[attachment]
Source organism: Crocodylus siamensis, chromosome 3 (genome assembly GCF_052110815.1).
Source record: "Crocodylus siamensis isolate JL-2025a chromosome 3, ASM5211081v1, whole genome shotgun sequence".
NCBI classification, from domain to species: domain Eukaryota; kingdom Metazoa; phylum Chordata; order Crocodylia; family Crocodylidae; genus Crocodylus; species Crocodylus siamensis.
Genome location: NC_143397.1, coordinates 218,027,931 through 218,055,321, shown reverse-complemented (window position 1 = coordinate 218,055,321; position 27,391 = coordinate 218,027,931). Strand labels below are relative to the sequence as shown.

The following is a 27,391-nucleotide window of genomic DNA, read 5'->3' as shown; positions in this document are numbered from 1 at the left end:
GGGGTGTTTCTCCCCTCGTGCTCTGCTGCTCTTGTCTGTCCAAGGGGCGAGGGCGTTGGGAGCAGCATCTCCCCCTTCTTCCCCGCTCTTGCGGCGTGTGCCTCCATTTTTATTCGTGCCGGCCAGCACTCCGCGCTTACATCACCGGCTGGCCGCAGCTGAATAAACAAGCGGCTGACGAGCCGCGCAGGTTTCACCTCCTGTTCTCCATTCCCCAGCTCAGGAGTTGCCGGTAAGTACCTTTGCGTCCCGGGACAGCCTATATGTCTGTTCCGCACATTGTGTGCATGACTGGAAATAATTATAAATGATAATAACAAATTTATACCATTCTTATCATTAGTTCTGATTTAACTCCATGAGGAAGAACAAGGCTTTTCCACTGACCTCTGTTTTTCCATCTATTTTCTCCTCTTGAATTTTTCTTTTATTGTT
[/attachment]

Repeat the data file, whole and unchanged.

Source organism: Crocodylus siamensis, chromosome 3 (genome assembly GCF_052110815.1).
Source record: "Crocodylus siamensis isolate JL-2025a chromosome 3, ASM5211081v1, whole genome shotgun sequence".
NCBI classification, from domain to species: domain Eukaryota; kingdom Metazoa; phylum Chordata; order Crocodylia; family Crocodylidae; genus Crocodylus; species Crocodylus siamensis.
Genome location: NC_143397.1, coordinates 218,027,931 through 218,055,321, shown reverse-complemented (window position 1 = coordinate 218,055,321; position 27,391 = coordinate 218,027,931). Strand labels below are relative to the sequence as shown.

The following is a 27,391-nucleotide window of genomic DNA, read 5'->3' as shown; positions in this document are numbered from 1 at the left end:
GGGGTGTTTCTCCCCTCGTGCTCTGCTGCTCTTGTCTGTCCAAGGGGCGAGGGCGTTGGGAGCAGCATCTCCCCCTTCTTCCCCGCTCTTGCGGCGTGTGCCTCCATTTTTATTCGTGCCGGCCAGCACTCCGCGCTTACATCACCGGCTGGCCGCAGCTGAATAAACAAGCGGCTGACGAGCCGCGCAGGTTTCACCTCCTGTTCTCCATTCCCCAGCTCAGGAGTTGCCGGTAAGTACCTTTGCGTCCCGGGACAGCCTATATGTCTGTTCCGCACATTGTGTGCATGACTGGAAATAATTATAAATGATAATAACAAATTTATACCATTCTTATCATTAGTTCTGATTTAACTCCATGAGGAAGAACAAGGCTTTTCCACTGACCTCTGTTTTTCCATCTATTTTCTCCTCTTGAATTTTTCTTTTATTGTT